Every so often, my mind takes me back to events that have shaped my life, made me who I am so to speak.
I think of the many times I’ve met famous people, of events I’ve been able to witness first hand and of the wonderful friends I’ve met along the way. I cherish those friendships, I cherish the memories of a lifetime of experiences akin to Walter Mitty, the fictional character conjured up by writer James Thurber in 1939.
Some of the famous people I’ve met were in a passing manner, for sure — Raymond Burr, television’s Perry Mason, whom I met at an airport in Denver 30 years ago, country singer Blake Shelton (I had my picture taken with him at Iowa Speedway several years ago), and actress Ashley Judd (I also met her briefly at Iowa Speedway when she was married to IndyCar driver Dario Franchitti).
There were a few folks who were, or became, famous that I knew a little better. For example, I became somewhat of a friend to Green Bay Packer Hall of Fame linebacker Ray Nitschke nearly a half-century ago. I first met him when seated at the same table during a Packer pre-season press luncheon, then got to know him better when I “rescued” him from adoring fans at a Wausau West High School football game.
I think of my friendship with Dave Marcis, a NASCAR driver who is best known for racing in more Daytona 500 events than any man in history and, through Marcis, I also met the late Dale Earnhardt. When I was involved in NASCAR racing, I met Richard Petty and got to know several of the racing legends. I became friends with Iowa native and NASCAR driver Dick Hutcherson and another Keokuk driver Ramo Stott, the only Iowan ever to win the pole position for the Daytona 500. Of course, during my years involved with the sport of auto racing.
I met many noteworthy people, too many to mention all; I consider some of them to be my friends.
Events, too, helped shape my life.
For example, as a sportswriter only a couple years removed from service in the U.S. Army, I sat in the press box at County Stadium and wrote a story on the first-ever game played there by the Milwaukee Brewers. The year before — in 1969 — the Brewers had been the expansion Seattle Pilots.
Each time my mind wanders back on my life, I think of people, places and events that helped shape my life. I once interviewed a baseball player, born in 1880, who told a vivid story of how the game was played when he was a young man.
One of my favorite stories, as a young writer in Merrill, Wis., immediately after I’d finished my time in the Army, was an account I wrote about the infamous “Eight Men Out,” the Chicago White Sox players who were banned from baseball forever for their part in the 1919 World Series scandal. I learned that several of those infamous players had formed a barnstorming team that traveled the country and played baseball games against local teams. It all ended in a brawl on a Merrill street corner.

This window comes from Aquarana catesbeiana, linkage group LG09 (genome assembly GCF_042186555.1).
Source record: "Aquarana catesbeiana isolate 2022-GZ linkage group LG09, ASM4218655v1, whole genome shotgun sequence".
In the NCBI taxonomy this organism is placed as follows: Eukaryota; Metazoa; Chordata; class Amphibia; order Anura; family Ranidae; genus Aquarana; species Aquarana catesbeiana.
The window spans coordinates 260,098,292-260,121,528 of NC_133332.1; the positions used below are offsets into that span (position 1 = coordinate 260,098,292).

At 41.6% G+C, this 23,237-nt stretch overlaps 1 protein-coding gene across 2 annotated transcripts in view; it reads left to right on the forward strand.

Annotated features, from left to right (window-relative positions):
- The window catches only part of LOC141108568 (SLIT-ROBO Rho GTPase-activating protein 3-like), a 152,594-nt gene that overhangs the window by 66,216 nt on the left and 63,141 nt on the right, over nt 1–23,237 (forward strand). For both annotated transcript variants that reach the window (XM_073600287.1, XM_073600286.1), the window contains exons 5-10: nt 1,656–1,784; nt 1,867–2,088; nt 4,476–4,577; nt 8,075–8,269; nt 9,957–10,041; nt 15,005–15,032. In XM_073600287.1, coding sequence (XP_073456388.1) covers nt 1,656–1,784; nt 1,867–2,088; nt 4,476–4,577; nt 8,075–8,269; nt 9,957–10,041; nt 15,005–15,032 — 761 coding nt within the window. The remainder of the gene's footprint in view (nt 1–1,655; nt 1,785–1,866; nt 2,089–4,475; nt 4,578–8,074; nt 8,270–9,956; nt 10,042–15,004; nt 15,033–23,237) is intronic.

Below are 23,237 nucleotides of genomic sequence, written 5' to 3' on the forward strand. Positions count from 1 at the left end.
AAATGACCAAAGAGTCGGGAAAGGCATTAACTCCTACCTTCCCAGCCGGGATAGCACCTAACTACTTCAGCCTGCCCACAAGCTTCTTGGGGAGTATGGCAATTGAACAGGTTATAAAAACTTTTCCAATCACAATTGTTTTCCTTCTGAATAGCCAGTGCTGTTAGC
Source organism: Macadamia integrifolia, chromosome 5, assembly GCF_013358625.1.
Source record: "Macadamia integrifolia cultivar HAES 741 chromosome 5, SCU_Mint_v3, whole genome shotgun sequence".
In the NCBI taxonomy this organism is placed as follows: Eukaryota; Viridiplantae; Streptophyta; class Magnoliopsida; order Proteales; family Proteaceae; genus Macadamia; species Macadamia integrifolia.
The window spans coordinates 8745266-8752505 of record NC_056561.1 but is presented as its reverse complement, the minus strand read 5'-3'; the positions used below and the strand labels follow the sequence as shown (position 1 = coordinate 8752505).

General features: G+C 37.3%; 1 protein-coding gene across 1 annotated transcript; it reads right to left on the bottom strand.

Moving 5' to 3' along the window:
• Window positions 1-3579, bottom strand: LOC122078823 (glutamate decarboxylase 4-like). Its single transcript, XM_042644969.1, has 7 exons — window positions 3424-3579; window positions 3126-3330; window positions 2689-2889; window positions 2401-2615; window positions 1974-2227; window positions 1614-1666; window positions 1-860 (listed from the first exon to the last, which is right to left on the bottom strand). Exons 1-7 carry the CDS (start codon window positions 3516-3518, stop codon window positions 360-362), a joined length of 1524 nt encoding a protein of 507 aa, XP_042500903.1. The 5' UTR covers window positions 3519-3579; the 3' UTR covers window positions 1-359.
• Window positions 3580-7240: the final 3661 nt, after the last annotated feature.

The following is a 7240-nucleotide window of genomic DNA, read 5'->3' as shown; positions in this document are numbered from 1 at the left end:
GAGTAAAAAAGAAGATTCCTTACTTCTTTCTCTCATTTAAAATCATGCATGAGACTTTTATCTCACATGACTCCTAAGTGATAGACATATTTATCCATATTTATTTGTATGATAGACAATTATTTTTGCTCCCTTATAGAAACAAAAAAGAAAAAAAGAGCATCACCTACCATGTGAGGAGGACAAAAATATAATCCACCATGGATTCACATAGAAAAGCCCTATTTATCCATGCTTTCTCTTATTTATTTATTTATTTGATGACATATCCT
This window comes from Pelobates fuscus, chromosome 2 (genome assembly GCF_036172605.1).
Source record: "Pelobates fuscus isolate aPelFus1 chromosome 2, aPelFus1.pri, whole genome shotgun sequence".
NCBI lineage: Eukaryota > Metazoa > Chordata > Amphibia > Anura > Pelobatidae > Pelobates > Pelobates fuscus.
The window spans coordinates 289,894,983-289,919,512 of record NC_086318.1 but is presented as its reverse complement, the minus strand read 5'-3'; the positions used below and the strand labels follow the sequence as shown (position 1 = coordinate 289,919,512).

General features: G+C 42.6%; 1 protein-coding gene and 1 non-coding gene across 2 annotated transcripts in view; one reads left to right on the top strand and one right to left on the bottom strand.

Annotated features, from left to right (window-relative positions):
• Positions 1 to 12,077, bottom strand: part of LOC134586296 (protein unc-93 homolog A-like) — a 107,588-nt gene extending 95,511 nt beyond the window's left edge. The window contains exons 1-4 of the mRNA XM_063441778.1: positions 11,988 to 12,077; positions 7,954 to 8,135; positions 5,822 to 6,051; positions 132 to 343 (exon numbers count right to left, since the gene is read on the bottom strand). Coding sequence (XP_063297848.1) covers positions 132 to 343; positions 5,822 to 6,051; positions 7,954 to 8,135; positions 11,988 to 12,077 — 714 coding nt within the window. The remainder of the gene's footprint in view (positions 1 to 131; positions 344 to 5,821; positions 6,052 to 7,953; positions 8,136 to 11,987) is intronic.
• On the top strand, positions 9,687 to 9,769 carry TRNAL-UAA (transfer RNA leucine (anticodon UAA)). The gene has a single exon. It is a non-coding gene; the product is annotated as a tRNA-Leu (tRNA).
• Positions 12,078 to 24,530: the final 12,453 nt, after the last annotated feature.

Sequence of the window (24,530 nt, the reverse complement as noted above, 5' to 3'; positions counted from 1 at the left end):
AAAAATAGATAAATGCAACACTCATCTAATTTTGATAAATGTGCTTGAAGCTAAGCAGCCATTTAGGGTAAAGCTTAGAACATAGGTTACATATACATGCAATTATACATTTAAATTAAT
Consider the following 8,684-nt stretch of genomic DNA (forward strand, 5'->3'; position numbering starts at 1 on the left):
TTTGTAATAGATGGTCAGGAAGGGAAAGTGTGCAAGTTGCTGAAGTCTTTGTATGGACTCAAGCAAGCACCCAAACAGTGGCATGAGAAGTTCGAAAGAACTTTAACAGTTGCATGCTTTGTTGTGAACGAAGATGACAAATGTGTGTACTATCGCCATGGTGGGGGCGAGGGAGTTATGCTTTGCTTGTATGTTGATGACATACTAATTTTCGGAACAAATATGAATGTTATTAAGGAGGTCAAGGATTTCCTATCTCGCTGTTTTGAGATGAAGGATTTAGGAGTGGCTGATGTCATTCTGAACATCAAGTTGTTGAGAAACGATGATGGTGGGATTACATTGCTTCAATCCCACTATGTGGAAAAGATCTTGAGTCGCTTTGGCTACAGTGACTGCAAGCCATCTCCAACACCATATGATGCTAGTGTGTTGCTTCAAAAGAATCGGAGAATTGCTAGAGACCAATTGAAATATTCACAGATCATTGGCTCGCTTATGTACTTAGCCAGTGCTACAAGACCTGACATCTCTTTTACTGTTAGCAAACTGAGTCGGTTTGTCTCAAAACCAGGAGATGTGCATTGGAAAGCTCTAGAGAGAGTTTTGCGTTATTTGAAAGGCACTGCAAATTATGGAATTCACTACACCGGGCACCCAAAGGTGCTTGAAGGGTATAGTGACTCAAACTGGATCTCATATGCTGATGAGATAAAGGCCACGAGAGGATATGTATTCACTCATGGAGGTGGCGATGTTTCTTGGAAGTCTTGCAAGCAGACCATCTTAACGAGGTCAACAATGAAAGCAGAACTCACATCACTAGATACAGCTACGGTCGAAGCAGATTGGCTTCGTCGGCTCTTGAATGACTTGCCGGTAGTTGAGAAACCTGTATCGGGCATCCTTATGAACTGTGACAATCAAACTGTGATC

One of those players was Charles “Swede” Risberg who was known as a fighter. When Risberg and a couple others engaged in a fight on a Merrill street, it proved to be the end of the traveling team of former players.
Each time I start thinking about those things from the past, though, I’m always jolted back to reality when I reach the beginning — Oct. 25, 1965. You see, I’d been a sportswriter with the Fort Dodge Messenger for just 11 months when I drove to Cedar Falls for a Saturday football game pitting UNI (then Iowa State Teachers College) against Augustana (Sioux Falls, S.D.) in Cedar Falls.
It was on that night I met my hero.
In those days, there was no high-speed U.S. Highway 20 as there is today. To drive from Cedar Falls to Fort Dodge, you took the old highway, winding along a route through Ackley, Iowa Falls, Williams, Webster City and several other small towns. I had nearly finished that journey, it was late at night, and I was tired. I was in a new (to me) 1963 Corvair Spyder — you know, the car that was called “unsafe at any speed.”
I was just passing the gypsum plants on old Highway 20 on the east edge of Fort Dodge, almost home, when I fell asleep at the wheel. I was suddenly jolted awake by the sound of a loud horn. I found myself straddling the center line of the highway, a semi speeding past me almost in the ditch on the opposite side of the highway.
I never found out who was driving that truck — I couldn’t even see what type of truck it was or the company name on its side. Jolted wide awake, I pulled to the side of the road and looked at the disappearing taillights headed east on the highway. It was a sobering experience for a young man who’d just turned 21.
It might have cost me my life that late night in 1965, but a very alert truck driver avoided a head-on collision and, because of it, I lived to see another day. In fact, I’ve lived to see many days and every once in awhile my mind goes back to that fateful late Saturday night.
Each time it does and I think about that trucker, I wish I knew who he was. I wish I could thank him and let him know how much I appreciate his alertness the night he came hurtling toward a young man asleep at the wheel.
Bill Haglund is a retired writer for the Boone News-Republican and Dallas County News and can be reached at email@example.com.